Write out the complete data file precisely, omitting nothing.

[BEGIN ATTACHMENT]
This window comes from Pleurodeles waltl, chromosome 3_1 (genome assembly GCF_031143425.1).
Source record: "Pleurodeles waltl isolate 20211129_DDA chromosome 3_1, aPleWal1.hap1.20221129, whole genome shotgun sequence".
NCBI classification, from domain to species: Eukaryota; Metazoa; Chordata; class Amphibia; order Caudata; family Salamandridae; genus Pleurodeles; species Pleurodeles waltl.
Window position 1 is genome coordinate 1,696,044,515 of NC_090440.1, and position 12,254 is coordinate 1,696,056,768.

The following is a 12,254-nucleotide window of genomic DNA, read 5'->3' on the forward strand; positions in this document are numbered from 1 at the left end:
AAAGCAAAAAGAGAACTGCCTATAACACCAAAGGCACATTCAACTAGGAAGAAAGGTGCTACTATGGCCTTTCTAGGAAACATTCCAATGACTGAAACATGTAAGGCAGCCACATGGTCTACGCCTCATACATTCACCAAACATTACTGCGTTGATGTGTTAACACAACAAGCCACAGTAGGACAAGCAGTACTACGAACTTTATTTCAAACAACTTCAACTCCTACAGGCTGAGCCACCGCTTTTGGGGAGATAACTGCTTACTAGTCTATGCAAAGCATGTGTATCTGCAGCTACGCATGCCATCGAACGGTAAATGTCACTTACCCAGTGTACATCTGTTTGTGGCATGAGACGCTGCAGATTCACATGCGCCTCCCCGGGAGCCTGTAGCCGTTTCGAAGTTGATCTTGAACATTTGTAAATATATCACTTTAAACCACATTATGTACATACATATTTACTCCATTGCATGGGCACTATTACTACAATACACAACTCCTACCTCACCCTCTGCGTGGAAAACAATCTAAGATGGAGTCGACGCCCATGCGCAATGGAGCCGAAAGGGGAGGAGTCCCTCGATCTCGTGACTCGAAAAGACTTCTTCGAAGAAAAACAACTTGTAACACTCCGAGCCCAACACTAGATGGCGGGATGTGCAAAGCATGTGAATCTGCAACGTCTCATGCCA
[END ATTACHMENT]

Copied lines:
This window comes from Pleurodeles waltl, chromosome 3_1 (genome assembly GCF_031143425.1).
Source record: "Pleurodeles waltl isolate 20211129_DDA chromosome 3_1, aPleWal1.hap1.20221129, whole genome shotgun sequence".
NCBI classification, from domain to species: Eukaryota; Metazoa; Chordata; class Amphibia; order Caudata; family Salamandridae; genus Pleurodeles; species Pleurodeles waltl.
Window position 1 is genome coordinate 1,696,044,515 of NC_090440.1, and position 12,254 is coordinate 1,696,056,768.

The following is a 12,254-nucleotide window of genomic DNA, read 5'->3' on the forward strand; positions in this document are numbered from 1 at the left end:
AAAGCAAAAAGAGAACTGCCTATAACACCAAAGGCACATTCAACTAGGAAGAAAGGTGCTACTATGGCCTTTCTAGGAAACATTCCAATGACTGAAACATGTAAGGCAGCCACATGGTCTACGCCTCATACATTCACCAAACATTACTGCGTTGATGTGTTAACACAACAAGCCACAGTAGGACAAGCAGTACTACGAACTTTATTTCAAACAACTTCAACTCCTACAGGCTGAGCCACCGCTTTTGGGGAGATAACTGCTTACTAGTCTATGCAAAGCATGTGTATCTGCAGCTACGCATGCCATCGAACGGTAAATGTCACTTACCCAGTGTACATCTGTTTGTGGCATGAGACGCTGCAGATTCACATGCGCCTCCCCGGGAGCCTGTAGCCGTTTCGAAGTTGATCTTGAACATTTGTAAATATATCACTTTAAACCACATTATGTACATACATATTTACTCCATTGCATGGGCACTATTACTACAATACACAACTCCTACCTCACCCTCTGCGTGGAAAACAATCTAAGATGGAGTCGACGCCCATGCGCAATGGAGCCGAAAGGGGAGGAGTCCCTCGATCTCGTGACTCGAAAAGACTTCTTCGAAGAAAAACAACTTGTAACACTCCGAGCCCAACACTAGATGGCGGGATGTGCAAAGCATGTGAATCTGCAACGTCTCATGCCA